Water can close South Africa's electricity gap
South Africa has failed to take advantage of the full potential of using water without depleting it.
In 2011 Cabinet approved the Integrated Resource Plan (IRP), which sets out a diversification of sources of fuel by 2030. It also stipulates that the future power mix will derive 6% from pumped storage for peak supply and 12% from base-load imported hydropower.
Arthur Melet, senior research analyst for oil and gas at IDC Energy Insights, Middle East and Africa, says that South Africa's current operational capacity is Gariep (maximum capacity 360MW), Vanderkloof (maximum capacity 240MW), Colley Wobbles (nominal capacity 42MW), First Falls (nominal capacity 6MW), Ncora (nominal capacity 2MW) and Second Falls (nominal capacity 11MW).
Melet adds that future capacity includes Ingula, which has a planned capacity of 1 332MW, based on four 333MW turbines.
It should be partially operational by January 2014 with four units to be delivered every quarter.
In addition, there is the planned Neusberg project that has a maximum capacity of 12.57MW.
The whole idea behind South Africa's IRP is to partly replace coal power plants, while government also needs to find an alternative source of energy to achieve its targets in terms of additional power capacity, adding around 40 000MW by 2030, compared to 2010, says Melet. "Hydro is a part of the plan, but the additional power generation capacity will mainly come from coal-fired power stations." Hydro can be used for base power generation because it is a steady supply and — because it can be stored and released — can be used for peak power, adds Melet.
Wim Jonker Klunne, from the Council for Scientific and Industrial Research, has noted that about 10% of the global hydropower potential is located on the African continent, with the majority of that in sub-Saharan Africa. Yet, only 4% to 7% of this potential has been developed.
"Small hydropower can play a pivotal role in providing energy access to remote areas in Africa either in stand-alone isolated mini grids or as distributed generation in national grids," he wrote in a paper published online.
Yet, independent power producers (IPPs) that want to use water to generate electricity are disadvantaged because they face strict regulatory and environmental requirements and must pay to use the resource, thanks to Water Affair requirements, says Bo Barta, spokesperson for the Sustainable Energy Society of South Africa.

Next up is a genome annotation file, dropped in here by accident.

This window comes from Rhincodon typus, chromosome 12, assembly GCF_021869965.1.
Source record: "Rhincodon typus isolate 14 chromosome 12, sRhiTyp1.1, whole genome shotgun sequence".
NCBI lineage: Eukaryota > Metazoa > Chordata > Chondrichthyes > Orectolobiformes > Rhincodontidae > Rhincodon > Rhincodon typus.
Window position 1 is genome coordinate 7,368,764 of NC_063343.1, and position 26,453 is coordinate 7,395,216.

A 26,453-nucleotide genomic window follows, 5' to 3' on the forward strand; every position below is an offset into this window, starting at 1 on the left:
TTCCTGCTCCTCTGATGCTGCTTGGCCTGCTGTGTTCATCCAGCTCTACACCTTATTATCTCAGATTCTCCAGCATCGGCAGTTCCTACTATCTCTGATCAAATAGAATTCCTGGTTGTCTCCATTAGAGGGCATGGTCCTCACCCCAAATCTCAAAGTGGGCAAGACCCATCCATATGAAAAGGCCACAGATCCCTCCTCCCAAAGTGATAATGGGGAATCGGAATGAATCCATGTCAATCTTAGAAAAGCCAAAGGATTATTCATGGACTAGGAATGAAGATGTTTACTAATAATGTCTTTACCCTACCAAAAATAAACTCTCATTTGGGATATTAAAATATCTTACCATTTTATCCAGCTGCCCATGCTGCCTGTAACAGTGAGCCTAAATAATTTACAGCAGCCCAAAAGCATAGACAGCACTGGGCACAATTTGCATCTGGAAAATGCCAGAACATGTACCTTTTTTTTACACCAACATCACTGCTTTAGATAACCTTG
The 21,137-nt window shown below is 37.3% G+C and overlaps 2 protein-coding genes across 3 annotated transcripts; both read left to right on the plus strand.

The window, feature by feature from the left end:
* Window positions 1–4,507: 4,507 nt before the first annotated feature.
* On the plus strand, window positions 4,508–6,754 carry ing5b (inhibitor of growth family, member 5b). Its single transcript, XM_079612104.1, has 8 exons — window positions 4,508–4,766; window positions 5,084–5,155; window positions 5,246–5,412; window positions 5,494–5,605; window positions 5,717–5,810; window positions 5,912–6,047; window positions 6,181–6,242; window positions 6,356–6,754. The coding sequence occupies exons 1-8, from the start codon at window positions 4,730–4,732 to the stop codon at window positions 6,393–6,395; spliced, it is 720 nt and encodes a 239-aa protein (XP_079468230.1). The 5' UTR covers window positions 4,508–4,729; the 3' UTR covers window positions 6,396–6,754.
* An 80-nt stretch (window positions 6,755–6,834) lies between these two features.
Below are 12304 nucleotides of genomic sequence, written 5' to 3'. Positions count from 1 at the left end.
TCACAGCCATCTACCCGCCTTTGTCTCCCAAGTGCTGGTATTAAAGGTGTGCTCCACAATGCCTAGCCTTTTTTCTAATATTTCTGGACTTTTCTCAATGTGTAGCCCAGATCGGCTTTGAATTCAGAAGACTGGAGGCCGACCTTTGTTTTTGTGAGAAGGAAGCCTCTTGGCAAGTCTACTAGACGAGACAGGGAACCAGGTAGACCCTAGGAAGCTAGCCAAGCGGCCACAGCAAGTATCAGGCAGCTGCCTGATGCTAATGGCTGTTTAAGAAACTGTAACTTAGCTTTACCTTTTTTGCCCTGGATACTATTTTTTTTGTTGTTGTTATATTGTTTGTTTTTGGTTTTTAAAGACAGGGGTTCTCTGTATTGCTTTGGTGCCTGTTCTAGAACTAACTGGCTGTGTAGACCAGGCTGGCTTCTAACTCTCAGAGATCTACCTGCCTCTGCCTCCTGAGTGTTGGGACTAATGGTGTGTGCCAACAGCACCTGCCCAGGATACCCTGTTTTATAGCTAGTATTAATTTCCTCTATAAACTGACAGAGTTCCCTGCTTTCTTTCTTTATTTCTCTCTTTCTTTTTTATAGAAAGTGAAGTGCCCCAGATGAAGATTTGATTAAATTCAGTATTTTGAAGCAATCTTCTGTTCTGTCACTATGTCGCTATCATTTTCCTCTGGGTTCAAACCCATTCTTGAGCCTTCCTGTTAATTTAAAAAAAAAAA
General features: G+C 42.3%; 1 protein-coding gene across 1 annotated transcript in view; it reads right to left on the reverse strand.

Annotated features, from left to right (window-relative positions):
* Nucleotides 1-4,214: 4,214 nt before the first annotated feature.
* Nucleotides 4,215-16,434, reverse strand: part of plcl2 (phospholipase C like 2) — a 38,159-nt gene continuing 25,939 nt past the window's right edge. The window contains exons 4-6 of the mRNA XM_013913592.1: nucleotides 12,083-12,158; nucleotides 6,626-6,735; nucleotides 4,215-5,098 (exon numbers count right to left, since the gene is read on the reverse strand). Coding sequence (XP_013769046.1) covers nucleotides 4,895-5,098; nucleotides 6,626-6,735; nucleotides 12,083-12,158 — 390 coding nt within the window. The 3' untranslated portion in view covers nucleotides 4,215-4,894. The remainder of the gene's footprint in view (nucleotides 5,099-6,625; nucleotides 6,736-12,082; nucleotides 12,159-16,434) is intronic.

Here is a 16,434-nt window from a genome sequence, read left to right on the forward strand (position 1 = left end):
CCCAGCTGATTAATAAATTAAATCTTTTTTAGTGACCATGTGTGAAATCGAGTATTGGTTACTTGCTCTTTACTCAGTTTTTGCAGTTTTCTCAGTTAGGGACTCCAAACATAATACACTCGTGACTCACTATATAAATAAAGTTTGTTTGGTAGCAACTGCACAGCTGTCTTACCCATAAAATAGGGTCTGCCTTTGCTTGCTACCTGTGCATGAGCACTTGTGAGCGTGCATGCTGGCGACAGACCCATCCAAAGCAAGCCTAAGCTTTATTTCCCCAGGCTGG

Under South Africa's Renewable Energy Independent Power Producer Procurement Programme, small-scale hydropower — between 1MW and 10MW — has been allocated capacity of 75MW, with a pricing cap of R1 030 per megawatt hour.
Yet, says Barta, South Africa has not placed enough emphasis on the potential of hydropower as a solution to the country's electricity shortage.
The challenge with hydropower is that projects require a long lead-time, says Barta.
He adds that most suitable hydropower schemes are in the range of 300kW and 3MW of feasible capacity, mostly through retrofitting hydroelectricity equipment to the existing water supply infrastructure such as dams, irrigation canals, gravity pipelines and tunnels.
Melet puts lead-time at between three and 10 years, depending on the scope of the project.
However, because South Africa does not have predictable rainfall patterns large storage areas would be required, adding to the cost, Barta adds.
Yet, hydropower has its benefits because it is not as intermittent as wind and sun power, and can be used to create an energy battery because pumped storage can be used for peak power generation, he notes.
Barta says a 1MW small-scale hydroelectric plant, which can be attached to an existing dam facility, can theoretically use the annual water flow for 95% of the dam's downstream time.
As a result, around 8 322GWh of electricity can be generated in a year and, if a plant has a lifespan of 20 years before major refurbishment is needed, the plant can offset about 148 132 tonnes of CO2 if the World Bank baseline conversion rate of 890 tonnes CO2 per GWh is applied, he adds.
Melet says that although environmental issues are not a major concern for small-scale projects, these can be a real issue for large projects that involve the creation of a dam or an artificial lake because there is an impact on fauna and flora and the projects can disrupt river flow, and cause landslides and floods, in addition to potential social impacts if people must be moved.